In fact, the Washington Post put out an article in June of 2020, which explains that voter fraud committed through absentee/mail-in voting is incredibly rare.

[A] Washington Post analysis of data collected by three vote-by-mail states with help from the nonprofit Electronic Registration Information Center (ERIC) found that officials identified just 372 possible cases of double voting or voting on behalf of deceased people out of about 14.6 million votes cast by mail in the 2016 and 2018 general elections, or 0.0025 percent.

Unfortunately, Indiana is not a state with a robust, universal vote-by-mail system, and in order to qualify for an absentee/mail-in ballot for November, voters have to fill out an application form and provide the state with a valid excuse as to why they cannot go to their polling location on election day. As of today, August 16th, 2020, Governor Eric Holcomb has not yet designated COVID-19 concerns to be a valid excuse for absentee voting in the 2020 General Election, and it’s not clear whether or not he plans to make that designation.

Since Governor Holcomb did suspend the need for an excuse for absentee/mail-in voting during the Indiana Primary, it seems the rules surrounding the General Election could still change, but it will probably depend on Indiana’s spread and infection rate of COVID-19 in the coming weeks and months.

So, as of now, what excuses will be considered valid for receiving an absentee ballot? Here are the options voters have to choose from while filling out their application for an absentee ballot:

If you can legitimately claim one of those acceptable excuses and you want to vote by absentee ballot, your first step is to download and print the ballot application from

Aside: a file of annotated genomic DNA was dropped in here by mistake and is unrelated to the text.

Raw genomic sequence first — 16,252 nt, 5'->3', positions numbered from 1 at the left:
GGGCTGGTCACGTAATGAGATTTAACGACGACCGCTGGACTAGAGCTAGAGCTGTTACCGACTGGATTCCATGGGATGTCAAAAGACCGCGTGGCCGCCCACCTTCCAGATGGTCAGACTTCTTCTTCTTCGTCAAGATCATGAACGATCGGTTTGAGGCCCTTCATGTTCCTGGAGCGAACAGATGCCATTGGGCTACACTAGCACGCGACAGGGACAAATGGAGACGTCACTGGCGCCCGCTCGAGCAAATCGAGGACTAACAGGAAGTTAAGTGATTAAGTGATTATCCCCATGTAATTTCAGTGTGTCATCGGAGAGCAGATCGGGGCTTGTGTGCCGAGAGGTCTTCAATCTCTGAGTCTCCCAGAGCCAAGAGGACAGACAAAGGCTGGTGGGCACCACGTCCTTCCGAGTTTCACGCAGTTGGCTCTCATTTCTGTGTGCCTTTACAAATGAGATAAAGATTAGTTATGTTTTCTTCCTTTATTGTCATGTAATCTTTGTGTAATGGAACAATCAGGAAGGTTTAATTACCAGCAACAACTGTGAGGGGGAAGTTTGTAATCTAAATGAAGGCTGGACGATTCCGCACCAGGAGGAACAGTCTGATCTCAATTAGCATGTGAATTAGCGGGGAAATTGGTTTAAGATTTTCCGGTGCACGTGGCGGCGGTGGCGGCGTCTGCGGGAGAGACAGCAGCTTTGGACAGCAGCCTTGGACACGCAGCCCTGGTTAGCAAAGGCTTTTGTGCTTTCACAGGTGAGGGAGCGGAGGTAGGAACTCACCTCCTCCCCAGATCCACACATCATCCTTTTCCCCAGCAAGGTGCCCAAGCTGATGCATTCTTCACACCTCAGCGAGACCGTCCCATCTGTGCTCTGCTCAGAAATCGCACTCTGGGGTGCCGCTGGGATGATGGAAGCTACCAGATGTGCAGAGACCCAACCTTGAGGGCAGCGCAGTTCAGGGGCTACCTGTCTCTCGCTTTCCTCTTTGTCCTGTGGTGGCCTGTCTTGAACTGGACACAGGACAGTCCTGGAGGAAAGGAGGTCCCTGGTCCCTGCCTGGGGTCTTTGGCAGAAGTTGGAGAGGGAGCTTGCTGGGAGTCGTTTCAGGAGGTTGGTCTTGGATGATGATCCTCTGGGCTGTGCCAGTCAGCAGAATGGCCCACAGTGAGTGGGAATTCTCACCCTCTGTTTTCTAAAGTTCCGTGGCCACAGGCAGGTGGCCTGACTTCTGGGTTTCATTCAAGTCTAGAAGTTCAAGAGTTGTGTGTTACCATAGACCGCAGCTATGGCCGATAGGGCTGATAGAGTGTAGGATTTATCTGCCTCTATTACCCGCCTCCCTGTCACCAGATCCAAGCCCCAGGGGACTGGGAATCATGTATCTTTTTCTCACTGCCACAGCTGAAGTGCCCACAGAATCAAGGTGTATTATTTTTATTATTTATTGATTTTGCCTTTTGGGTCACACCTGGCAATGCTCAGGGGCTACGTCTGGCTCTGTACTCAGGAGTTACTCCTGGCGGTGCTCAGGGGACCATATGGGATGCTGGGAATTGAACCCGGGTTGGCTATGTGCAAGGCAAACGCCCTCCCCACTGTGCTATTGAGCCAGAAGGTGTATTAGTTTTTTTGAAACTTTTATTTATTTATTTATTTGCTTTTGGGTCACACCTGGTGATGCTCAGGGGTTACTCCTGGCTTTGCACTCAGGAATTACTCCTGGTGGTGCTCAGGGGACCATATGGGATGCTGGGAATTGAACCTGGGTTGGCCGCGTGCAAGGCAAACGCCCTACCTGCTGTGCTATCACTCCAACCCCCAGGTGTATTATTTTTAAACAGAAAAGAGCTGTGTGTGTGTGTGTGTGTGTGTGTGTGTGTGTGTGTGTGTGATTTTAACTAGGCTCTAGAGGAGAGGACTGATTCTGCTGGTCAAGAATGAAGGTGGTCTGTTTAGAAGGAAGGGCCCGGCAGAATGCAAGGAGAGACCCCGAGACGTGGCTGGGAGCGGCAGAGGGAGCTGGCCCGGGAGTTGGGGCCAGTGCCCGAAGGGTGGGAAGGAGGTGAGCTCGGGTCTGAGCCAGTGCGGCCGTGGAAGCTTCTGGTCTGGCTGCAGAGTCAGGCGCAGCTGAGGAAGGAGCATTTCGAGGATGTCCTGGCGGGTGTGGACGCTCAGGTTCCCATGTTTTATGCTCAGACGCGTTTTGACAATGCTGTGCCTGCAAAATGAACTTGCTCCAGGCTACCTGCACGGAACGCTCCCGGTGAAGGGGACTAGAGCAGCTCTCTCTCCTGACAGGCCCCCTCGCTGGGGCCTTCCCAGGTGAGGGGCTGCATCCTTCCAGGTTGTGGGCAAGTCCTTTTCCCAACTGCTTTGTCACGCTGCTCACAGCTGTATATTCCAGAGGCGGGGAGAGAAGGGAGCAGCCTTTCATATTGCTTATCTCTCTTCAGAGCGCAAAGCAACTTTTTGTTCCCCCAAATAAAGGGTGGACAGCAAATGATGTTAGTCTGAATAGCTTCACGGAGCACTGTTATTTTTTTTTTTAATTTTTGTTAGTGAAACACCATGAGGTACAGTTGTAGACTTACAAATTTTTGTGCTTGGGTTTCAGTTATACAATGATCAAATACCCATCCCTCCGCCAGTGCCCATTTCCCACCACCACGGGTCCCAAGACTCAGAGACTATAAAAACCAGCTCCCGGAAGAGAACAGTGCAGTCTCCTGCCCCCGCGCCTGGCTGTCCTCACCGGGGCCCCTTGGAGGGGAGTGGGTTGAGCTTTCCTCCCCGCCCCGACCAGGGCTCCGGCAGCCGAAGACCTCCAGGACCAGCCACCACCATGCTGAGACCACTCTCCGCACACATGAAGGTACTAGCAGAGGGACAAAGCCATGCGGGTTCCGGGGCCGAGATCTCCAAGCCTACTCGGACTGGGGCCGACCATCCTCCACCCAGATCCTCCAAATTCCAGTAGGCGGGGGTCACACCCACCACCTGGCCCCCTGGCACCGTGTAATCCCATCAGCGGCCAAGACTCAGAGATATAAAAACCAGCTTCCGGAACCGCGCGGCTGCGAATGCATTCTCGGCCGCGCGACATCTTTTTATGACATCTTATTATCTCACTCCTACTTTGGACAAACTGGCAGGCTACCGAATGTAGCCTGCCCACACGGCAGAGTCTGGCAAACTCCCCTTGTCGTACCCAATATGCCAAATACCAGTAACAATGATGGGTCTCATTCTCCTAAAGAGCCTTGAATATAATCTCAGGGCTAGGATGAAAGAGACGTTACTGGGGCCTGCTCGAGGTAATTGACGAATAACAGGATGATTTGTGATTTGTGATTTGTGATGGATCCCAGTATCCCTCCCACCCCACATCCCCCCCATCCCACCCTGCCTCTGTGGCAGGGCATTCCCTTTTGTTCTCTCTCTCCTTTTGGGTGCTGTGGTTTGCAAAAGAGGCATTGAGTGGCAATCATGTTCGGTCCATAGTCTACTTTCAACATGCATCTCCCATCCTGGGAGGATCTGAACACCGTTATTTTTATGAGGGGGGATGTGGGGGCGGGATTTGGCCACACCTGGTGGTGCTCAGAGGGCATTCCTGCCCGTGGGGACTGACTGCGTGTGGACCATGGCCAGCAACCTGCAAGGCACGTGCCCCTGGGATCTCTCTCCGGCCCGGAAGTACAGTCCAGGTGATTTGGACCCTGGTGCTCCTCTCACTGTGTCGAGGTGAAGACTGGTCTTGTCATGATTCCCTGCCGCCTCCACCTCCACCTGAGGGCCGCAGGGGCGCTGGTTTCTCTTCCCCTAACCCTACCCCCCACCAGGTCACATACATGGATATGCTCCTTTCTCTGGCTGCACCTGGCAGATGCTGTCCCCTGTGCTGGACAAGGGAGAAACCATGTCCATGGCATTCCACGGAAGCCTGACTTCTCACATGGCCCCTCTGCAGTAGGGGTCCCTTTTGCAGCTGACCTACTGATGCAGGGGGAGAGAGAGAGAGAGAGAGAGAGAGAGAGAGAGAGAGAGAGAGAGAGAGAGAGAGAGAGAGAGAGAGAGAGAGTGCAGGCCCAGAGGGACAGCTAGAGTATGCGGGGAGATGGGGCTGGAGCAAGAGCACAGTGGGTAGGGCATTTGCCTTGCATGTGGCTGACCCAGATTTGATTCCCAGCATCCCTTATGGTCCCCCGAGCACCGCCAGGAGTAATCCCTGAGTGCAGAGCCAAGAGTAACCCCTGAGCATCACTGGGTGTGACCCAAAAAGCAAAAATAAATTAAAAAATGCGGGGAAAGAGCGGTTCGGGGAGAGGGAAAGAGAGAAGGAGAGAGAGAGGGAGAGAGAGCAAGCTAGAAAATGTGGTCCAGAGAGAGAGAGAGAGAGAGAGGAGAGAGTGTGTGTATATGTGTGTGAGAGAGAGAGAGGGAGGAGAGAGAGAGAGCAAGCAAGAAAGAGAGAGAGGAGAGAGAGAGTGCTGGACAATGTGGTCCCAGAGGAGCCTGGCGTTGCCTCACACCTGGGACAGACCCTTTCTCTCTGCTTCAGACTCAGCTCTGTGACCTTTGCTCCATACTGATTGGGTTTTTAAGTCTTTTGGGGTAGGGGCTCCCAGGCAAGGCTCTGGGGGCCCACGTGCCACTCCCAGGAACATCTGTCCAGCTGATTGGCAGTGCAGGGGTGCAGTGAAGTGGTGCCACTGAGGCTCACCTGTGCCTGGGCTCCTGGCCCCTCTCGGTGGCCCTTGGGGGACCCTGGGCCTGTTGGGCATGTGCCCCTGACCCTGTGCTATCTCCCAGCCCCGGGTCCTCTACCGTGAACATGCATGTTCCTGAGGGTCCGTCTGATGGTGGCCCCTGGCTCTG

When you visit the website at, you want to find the ABS-MAIL: Application for Absentee Ballot link. When you click on that link, the application form will automatically download to your computer.

Once you have downloaded your ballot application (see above), you can either fill it out on the computer and then print it out, or you can print it out and fill it out by hand.

When finished with the application, you need to submit it, by either mailing it or submitting it in person. Here are the addresses where you need to submit your application, depending on the county in which you live and vote.

The deadline for submitting your absentee ballot application for the 2020 General Election is October 22, 2020 at 11:59 PM.

Once/if your application is approved, you will receive your absentee ballot in the mail, at the address found on your voter registration form.

When you receive and fill out your ballot for the 2020 General Election, it’s important to note that you do NOT have to submit it through the mail.

Over the last few weeks, we’ve seen increasing concern surrounding the United States Postal Service and its ability to handle the number of absentee/mail-in ballots this election season. A recent New York Times article explains that “voters and postal workers warn a crisis is building that could disenfranchise record numbers of Americans who will be casting ballots by mail in November…” (Read more about these concerns here:

How can you make sure you bypass any potential delays in your absentee/mail-in ballot reaching its destination, or prevent your ballot from never being received at all?

If you do choose to mail in your ballot, the most important advice is to get your ballot as soon as possible, fill it out immediately, and get it mailed back within a day or two. All absentee ballots in Indiana must be received by noon on election day, November 3, 2020, but election officials have been pushing the importance of getting your ballot submitted as quickly and as early as possible.

If you would rather not take the chance of putting your ballot in the mail, or if you happen to not fill out your ballot until the last minute, you can also submit your ballot in-person, which gives you more assurance that the ballot has been received and will be counted. Each county has it’s own drop-off location, usually at the same address to which you would have mailed your ballot.

Usually, absentee/mail-in voters receive a prepaid envelope in order to return their ballot, however, given the current COVID-19 pandemic, states will likely see a surge in absentee/mail-in voters, and it’s not yet clear if postage will be provided for the 2020 election. When we find out whether or not Hoosiers will have to pay their own postage fees, we will update this article.

Early In-Person Voting/In-Person Absentee Voting

The State of Indiana allows all eligible, registered voters residing within the state to cast their General Election votes early.